Granite: Convergences and Divergences seminar. Saturday, August 1, 2015.

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Granite: Convergences and Divergences seminar which comes out of an ongoing dialogue between Artist researchers Dr Andy Whall and David Paton. In this seminar they explored what granite meant to them and how it has shaped and influenced their lives, research and art practices. Through discussion and performance, they highlighted the convergences and divergences of their practices.

David and Andy, who operate respectively as granite-worker and granite-climber, have developed long-term relationships with the granite outcrops of South West Cornwall. From this embedded and critical position, an exploration of form, surface, material[ity], interior and exterior will be contextualised in the seminar through a series of granitic encounters.

‘Granite: Convergences and Divergences’ follows on from the ‘Being IN [landscape]’ seminar, held in 2013 by CAZ and Falmouth University which addressed immersive models for investigating landscape. This seminar at CAZ will be followed by a second at Zennor (tbc).

‘CAZ Talks & Seminars’ The CAZ seminar programme involves regional/national/international artists/researchers/academics and is designed to bring expertise and innovative practice into Cornwall and showcase critical activity and research happening within the region to those from outside.

photographs by Graham Gaunt  

One Comment Add yours

  1. blocspenwith says:

    The work of art (the performance) as an ‘event of equivalence’ is not to be understood as a representation that stands in for the thing seen, it is there as an equivalence of the bouldering experience. By doing this it outlined the potential for a model that is not reductive, but one, which offers the possibility of creative possibilities and of staging projects where significance or meanings are regarded as emergent and enactive rather than fixed. Moving away from ‘representing’ the bouldering experience towards ‘being in’ a new space and creating a new experience. From this position, the bouldering experience can creatively generate meaning and inform and sustain the visual art practices that seek to represent it.

    Having read this text as part of the introduction, I missed my own point.

    The introduction of the bolted granite lumps, which became ‘holds’, arranged in a sequence that would allow them to be climbed, created a representation of a boulder problem. It could also be suggested that the thing created was a simulacrum, thus it appeared as a boulder problem, but wasn’t a copy or representation of any specific boulder problem, more like a generic idea of an (indoor) boulder problem. The representation was literal and the simulacrum a poor one.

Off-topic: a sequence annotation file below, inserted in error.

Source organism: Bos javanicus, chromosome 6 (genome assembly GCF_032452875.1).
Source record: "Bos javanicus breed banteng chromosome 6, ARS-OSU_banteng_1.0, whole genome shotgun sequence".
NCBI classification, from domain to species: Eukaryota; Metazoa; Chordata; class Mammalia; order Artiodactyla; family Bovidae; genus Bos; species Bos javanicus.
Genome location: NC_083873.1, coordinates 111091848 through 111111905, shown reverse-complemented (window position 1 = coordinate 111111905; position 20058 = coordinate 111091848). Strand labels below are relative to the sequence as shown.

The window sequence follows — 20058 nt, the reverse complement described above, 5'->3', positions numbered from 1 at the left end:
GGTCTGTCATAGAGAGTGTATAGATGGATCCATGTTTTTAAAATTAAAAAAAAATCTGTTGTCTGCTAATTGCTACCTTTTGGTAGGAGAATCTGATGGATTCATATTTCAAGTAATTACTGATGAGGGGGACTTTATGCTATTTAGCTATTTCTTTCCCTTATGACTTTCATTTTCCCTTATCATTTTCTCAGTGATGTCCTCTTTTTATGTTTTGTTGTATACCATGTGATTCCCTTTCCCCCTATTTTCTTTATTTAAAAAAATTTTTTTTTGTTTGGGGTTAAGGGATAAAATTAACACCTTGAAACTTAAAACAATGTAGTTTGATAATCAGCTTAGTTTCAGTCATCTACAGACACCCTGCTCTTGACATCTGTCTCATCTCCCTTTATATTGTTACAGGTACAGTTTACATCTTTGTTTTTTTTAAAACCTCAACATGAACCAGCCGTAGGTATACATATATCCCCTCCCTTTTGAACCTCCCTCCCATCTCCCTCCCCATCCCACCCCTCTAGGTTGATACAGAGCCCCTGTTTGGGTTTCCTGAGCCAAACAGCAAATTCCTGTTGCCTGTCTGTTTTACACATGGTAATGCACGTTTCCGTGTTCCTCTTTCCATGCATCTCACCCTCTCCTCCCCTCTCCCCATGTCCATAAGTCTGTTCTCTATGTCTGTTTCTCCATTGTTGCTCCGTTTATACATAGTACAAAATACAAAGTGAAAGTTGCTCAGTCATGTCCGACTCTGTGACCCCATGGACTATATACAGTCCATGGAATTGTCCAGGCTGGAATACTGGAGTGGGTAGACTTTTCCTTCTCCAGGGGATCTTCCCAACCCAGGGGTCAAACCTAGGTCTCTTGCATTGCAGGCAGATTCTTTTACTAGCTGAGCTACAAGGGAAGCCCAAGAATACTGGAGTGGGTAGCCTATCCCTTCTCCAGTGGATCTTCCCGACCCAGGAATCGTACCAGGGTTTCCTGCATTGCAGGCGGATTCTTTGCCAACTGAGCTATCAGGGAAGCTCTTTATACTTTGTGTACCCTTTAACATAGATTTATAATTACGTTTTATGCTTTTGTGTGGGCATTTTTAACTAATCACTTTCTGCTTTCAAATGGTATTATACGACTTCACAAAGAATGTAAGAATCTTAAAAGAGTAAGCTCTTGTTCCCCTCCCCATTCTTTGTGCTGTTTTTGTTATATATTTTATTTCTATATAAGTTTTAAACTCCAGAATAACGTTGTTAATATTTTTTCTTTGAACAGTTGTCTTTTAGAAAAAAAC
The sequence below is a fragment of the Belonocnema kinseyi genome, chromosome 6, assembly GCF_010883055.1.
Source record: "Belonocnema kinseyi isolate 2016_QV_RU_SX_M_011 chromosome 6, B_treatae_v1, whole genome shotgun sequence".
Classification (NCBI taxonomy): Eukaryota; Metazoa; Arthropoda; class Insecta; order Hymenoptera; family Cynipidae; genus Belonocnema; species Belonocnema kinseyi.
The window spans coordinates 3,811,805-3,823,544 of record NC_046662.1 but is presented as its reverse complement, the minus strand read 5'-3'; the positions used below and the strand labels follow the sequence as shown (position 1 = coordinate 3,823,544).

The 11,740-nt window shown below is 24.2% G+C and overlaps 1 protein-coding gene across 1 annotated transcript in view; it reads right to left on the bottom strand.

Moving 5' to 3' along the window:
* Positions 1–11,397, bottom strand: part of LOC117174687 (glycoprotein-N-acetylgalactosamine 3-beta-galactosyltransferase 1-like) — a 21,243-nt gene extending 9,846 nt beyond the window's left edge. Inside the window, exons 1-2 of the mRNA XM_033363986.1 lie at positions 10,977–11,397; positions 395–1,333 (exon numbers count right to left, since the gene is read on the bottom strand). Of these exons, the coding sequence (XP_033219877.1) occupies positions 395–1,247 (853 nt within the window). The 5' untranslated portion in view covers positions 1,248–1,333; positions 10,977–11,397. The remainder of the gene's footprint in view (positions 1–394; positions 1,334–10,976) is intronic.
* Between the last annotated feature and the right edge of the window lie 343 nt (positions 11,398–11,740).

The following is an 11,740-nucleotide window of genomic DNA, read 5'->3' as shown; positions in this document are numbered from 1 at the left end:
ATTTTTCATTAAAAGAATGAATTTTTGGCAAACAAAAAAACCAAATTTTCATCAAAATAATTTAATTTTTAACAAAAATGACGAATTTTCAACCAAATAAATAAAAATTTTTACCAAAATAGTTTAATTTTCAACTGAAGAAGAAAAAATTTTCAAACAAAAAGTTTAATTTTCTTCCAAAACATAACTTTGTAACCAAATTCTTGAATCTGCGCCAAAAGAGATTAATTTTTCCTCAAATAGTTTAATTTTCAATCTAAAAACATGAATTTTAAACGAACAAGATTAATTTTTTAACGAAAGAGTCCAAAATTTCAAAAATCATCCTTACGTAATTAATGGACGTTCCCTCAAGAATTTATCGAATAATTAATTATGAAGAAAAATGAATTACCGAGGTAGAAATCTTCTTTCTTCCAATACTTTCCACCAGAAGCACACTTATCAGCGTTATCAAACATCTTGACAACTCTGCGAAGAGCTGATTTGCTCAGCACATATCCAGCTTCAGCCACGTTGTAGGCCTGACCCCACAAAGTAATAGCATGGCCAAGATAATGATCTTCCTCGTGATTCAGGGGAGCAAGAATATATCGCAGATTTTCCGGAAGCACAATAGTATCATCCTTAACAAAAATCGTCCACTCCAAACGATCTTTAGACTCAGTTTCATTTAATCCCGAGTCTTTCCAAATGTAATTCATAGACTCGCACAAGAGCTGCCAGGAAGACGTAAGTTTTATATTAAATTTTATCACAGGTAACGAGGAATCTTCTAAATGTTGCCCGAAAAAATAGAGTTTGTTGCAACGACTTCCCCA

Rather than offering up possibilities and projects where ‘significance and meaning could emerge. The simulacrum appeared contrived and only offered constraint and fixedness. The elements of chance and unknown intrinsic to the bouldering experience were absent. In purely climbing terms the problem was too easy and was thus not a ‘problem’. If I contrast this with the ‘leap off a chair’ an action from ‘an event of equivalence’ described above, it becomes clear that the leap was successful in the terms outlined above, it had possibility, it had the element of the unknown, it offered emergent and real meaning as something new was created. It also possessed real and present danger, which ultimately contributed to a frisson. The problem last night was to easy, I knew it could be climbed, thus it was a formality, a foregone conclusion. The literalness, meant that the desired emergent meanings were already constrained by pre conceived ideas of what climbing is and or might be, once fixed on the wall the granite immediately became climbing holds/ climbing wall.

    To make a grading or categorisation there are;

    · Boulder problems that exist outside

    · Boulder problems that exist inside (climbing walls)

    · Within the seminar we created something that sat awkwardly, maybe rock/stone inside, once divorced from its context offers less than the artificial, resin holds that you find in climbing walls.

    Obviously this is all from my perspective in terms of the context of ‘events of equivalence’. The discussion and performative elements, brought out as we hoped the convergences and divergences of our research and practice. The discussion around sentient(ness) and dialogue I thought was quite interesting, as was the talk about properties of different rocks. In fact there was lots of good stuff.

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